Historic Cover Archive
1990 to 1988
1990 to 1988
Caption: Foseco's mobile degassing unit (MDU), shown in operation at the AC Foundry in Battlecreek, Michigan, is used to remove hydrogen from molten aluminum.
Caption: JUNKER indirect gas-fired pit furnace for heating 300 tonnes rolling slabs (max. 4500 mm long, upto 600 mm thick) at British Alcan Sheet Ltd., Newport Gwent, Great Britain. 30 slabs i.e., 300tonnes are heated in 6.5 hours to 590°C.
Caption: Titanium ingot inspected prior to forging at Intemational Light Metals plant at Torrance, California.
Caption: The world's largest magnesium ingot. On March 16, 1990, Norsk Hydro Canada produced the world's largest magnesium ingot at its Becancour plant. The T-bar ingot was DC cast using Norsk Hydro's exclusive state-of-the-art multi-strand technology, and weighed close to 4,500 kg. The Becancour plant produces magnesium in billets, T-bars, ingots, and grinding slabs.
Caption: The cover photograph shows finished can sheet coils awaiting packaging and shipping from one of Alumax Mill Products Inc., six plants. Their plants are located in Texarkana, Texas, Lancaster, Pennsylvania, Riverside, California and Joiliet, Illlinois.
Caption: Starting in the upper left hand corner, reading left to right, presses shown are as follows: Clecim, 18 MN indirect press at Trefimetaux, SMS Hasenclever, 25 MN press at Euromax Aluminum, and Mitsui-Wean, 50 MN press at Nitto. Second row from top: Ube, 21 MN Press at Ketema-Pacific Extrusion, Wean, 25 MN press at Traco, and Hydraulik, 125 MN press at Spectrulite. Third row from top ABB-ASEA, 45 MN hydrostatic press at Hitachi Cable, SMS Sutton, 25 MN press at R.D. Werner, and Fielding, 16 MN press in South Africa. Bottom row: Holton Castex, Extruder at Alform Alloys, SMS Hassenclever, 35 MN indirect press at Alusuisseand Holton Conform, Extruder at NKT.
Caption: New, Japanese billet caster near Toyama, illustrates industry trend toward larger capacity DC casting stations. Toyama Alloys Limited's new billet caster casts 108 strands of 6" diameter billet The facility was successfully commissioned on October 17, 1989, and has an operating capacity of 120,000 MT per annum. The casting machine shown was built by the Misawa-Van Company (Tokyo, Japan), and is equipped with the AirSlip billet casting technology supplied by Wagstaff Engineering, Inc., (Spokane, Washington, USA).
Caption: Aluminum holding furnace completely lined with monolithic nonwetting low cement refractory castables.
Caption: A rolling ingot sawing line at Howmet Aluminum (Alumax) in Lancaster, Pennsylvania.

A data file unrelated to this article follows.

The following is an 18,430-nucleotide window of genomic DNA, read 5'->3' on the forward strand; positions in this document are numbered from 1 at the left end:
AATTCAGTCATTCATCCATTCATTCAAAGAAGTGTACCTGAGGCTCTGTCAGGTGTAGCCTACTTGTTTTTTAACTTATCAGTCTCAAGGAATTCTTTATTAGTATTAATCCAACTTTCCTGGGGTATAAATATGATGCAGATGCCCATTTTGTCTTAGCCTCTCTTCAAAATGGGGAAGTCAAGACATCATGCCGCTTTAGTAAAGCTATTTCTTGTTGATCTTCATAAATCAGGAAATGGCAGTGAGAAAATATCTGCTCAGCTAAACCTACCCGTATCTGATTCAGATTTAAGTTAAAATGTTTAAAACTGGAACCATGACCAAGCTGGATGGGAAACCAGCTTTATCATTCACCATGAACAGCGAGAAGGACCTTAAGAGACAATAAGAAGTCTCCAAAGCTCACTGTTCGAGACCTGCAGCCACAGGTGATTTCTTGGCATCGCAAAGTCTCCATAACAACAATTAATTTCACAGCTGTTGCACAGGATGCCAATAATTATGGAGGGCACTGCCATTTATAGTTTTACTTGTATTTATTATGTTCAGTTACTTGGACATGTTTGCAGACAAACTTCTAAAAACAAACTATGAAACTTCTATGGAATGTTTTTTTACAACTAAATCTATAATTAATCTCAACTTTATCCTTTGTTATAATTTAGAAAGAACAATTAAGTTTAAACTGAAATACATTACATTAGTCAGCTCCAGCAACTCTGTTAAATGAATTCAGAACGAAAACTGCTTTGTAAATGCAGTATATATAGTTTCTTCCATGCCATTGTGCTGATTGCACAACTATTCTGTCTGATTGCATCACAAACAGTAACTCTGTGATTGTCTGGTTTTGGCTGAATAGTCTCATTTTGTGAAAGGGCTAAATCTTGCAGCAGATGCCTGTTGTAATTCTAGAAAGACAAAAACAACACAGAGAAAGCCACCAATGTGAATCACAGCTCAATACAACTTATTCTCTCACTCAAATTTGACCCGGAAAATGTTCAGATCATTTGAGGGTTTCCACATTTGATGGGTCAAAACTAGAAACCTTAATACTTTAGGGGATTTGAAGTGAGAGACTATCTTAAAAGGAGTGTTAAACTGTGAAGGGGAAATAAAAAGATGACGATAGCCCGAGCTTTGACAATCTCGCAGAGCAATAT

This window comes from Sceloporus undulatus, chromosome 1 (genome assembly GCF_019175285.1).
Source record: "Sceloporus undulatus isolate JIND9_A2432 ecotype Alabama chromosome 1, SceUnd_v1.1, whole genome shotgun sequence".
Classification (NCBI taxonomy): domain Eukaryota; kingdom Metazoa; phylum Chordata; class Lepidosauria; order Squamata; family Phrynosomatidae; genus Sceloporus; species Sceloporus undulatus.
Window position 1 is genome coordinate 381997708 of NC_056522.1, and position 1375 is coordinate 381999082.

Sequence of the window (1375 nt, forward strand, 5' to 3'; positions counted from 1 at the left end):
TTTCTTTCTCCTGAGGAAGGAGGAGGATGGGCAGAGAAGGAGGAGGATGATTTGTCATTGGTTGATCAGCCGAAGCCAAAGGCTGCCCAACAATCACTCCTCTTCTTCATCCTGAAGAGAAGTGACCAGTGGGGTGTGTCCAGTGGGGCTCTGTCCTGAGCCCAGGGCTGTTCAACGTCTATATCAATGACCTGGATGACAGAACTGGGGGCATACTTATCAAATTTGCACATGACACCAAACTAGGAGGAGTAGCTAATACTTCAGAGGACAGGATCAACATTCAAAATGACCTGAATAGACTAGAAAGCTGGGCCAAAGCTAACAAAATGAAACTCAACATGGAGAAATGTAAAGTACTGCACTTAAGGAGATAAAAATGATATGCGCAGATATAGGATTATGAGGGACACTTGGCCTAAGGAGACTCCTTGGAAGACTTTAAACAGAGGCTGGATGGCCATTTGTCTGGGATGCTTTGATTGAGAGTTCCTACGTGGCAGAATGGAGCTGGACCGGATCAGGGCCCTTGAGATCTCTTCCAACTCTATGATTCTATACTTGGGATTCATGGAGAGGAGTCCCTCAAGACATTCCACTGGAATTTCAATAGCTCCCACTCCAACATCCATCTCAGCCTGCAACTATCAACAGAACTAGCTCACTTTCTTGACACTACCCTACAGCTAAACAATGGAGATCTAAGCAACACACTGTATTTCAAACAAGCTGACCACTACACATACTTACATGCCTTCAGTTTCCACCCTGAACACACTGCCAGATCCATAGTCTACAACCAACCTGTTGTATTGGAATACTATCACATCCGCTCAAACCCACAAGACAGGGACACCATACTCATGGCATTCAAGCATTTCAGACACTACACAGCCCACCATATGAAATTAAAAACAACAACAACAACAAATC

Caption: Aluminum mill photos courtesy of Achenbach Buschhutten: (1) 1888 first complete rolling mill. (2) 1918 first complete aluminum two-high rolling milltrain. (3) 1919 first lift-over type two-high sheet rolling mill. (4) 1921 first three-high sheet rolling mill. (5) 1924 first aluminum two-high reversing mill with cable pullers. (6) 1927 first three-high strip rolling mill. (7) modifications of two-high to three-high mills. (8) 1934 first foil rolling mill wilh friction coilers. (9)1938 heavy duty two-high cold rolling mill with (10) jumping jacks. (11) 1950 the uncompleted foil mill. (12 and 13 not shown). (14) 1952 first modern four-high aluminum strip rolling mill. (15) 1954 first four-high reversing strip mill lor copper and brass. (16) 1956 first complete aluminum rolling plant installation.
Caption: Production of new aluminum-based composite material. Top row: Casting of MMC foundry ingots; close-up of the first-ever direct-chill (DC) casting of an MMC extrusion billet. Bottom row: Cast billet being head-stamped; MMC materials staged for shipment. The background is a photomicrograph (320X) of a polished specimen, showing the uniform distribution of particles in the matrix (15 vol% A1203 in 6061 aluminum). (Dural Aluminum Composites Corporation, San Diego.)
Caption: Artist's rendition of the National Aerospace Plane (NASP) in flight. The colors shown reflect the actual temperatures to be encountered by this vehicle. Titanium based materials will account for a large proportion of the airframe and engine.
Caption: Hoisted aloft by a crane operator at Warrick Operations, this 14-ton aluminum ingot will be rolled into thin sheet. Produced in an electromagnetic caster (EMC) which uses a powerful magnetic field to confine the molten metal until it cools, this new technology provides a smoother ingot surface which requires little or no scalping. (Photograph courtesy of the Aluminum Company of America.)
Caption: Aluminum alloy extrusion billet "Air Slip" mold system by Wagstaff Engineering on "Loma-Mann" direct chill casting machine supplied by Wellman Furnaces to Dubai Aluminum. (Courtesy of Dubai Aluminum Company, Dubai, United Arab Emirates).
Caption: The new AX-S hard aluminum spacesuit developed by NASA Ames researcher, Hubert E. "Vic" Vykukal.
Caption: Euramax's new 2500 metric ton extrusion press in The Netherlands. This plant is considered one of Europe's most sophisticated. Computer software integrates and controls every step of the extrusion process, from billet preparation to profile out-transport.